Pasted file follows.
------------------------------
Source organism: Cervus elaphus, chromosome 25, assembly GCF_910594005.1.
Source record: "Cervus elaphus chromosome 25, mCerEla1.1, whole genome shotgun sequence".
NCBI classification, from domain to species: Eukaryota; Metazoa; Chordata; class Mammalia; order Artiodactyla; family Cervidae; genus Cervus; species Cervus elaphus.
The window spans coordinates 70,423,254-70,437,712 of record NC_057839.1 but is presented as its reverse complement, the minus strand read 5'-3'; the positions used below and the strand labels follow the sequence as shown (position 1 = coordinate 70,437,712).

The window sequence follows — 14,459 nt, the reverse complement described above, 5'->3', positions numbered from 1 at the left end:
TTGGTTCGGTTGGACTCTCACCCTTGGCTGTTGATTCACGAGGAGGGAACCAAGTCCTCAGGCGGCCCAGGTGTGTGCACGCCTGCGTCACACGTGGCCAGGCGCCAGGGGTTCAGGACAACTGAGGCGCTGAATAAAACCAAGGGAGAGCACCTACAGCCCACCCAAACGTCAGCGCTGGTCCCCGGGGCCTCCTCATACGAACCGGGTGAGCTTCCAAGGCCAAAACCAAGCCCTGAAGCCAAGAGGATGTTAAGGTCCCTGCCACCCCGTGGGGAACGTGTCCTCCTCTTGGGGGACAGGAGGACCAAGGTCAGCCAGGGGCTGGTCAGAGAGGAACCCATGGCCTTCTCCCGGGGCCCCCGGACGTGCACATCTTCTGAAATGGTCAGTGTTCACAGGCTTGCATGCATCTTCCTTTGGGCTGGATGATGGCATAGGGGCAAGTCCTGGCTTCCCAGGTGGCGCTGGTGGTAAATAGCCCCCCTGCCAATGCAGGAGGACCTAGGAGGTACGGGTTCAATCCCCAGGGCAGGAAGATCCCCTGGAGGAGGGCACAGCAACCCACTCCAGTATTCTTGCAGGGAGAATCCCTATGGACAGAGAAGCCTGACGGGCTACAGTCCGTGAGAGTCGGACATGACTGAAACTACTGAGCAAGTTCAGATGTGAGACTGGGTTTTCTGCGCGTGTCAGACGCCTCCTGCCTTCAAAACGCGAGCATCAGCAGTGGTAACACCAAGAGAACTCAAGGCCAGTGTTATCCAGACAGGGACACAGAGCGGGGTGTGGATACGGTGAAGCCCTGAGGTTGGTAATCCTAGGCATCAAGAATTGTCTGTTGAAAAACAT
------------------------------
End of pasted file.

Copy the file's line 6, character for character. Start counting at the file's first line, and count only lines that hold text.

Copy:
TTGGTTCGGTTGGACTCTCACCCTTGGCTGTTGATTCACGAGGAGGGAACCAAGTCCTCAGGCGGCCCAGGTGTGTGCACGCCTGCGTCACACGTGGCCAGGCGCCAGGGGTTCAGGACAACTGAGGCGCTGAATAAAACCAAGGGAGAGCACCTACAGCCCACCCAAACGTCAGCGCTGGTCCCCGGGGCCTCCTCATACGAACCGGGTGAGCTTCCAAGGCCAAAACCAAGCCCTGAAGCCAAGAGGATGTTAAGGTCCCTGCCACCCCGTGGGGAACGTGTCCTCCTCTTGGGGGACAGGAGGACCAAGGTCAGCCAGGGGCTGGTCAGAGAGGAACCCATGGCCTTCTCCCGGGGCCCCCGGACGTGCACATCTTCTGAAATGGTCAGTGTTCACAGGCTTGCATGCATCTTCCTTTGGGCTGGATGATGGCATAGGGGCAAGTCCTGGCTTCCCAGGTGGCGCTGGTGGTAAATAGCCCCCCTGCCAATGCAGGAGGACCTAGGAGGTACGGGTTCAATCCCCAGGGCAGGAAGATCCCCTGGAGGAGGGCACAGCAACCCACTCCAGTATTCTTGCAGGGAGAATCCCTATGGACAGAGAAGCCTGACGGGCTACAGTCCGTGAGAGTCGGACATGACTGAAACTACTGAGCAAGTTCAGATGTGAGACTGGGTTTTCTGCGCGTGTCAGACGCCTCCTGCCTTCAAAACGCGAGCATCAGCAGTGGTAACACCAAGAGAACTCAAGGCCAGTGTTATCCAGACAGGGACACAGAGCGGGGTGTGGATACGGTGAAGCCCTGAGGTTGGTAATCCTAGGCATCAAGAATTGTCTGTTGAAAAACAT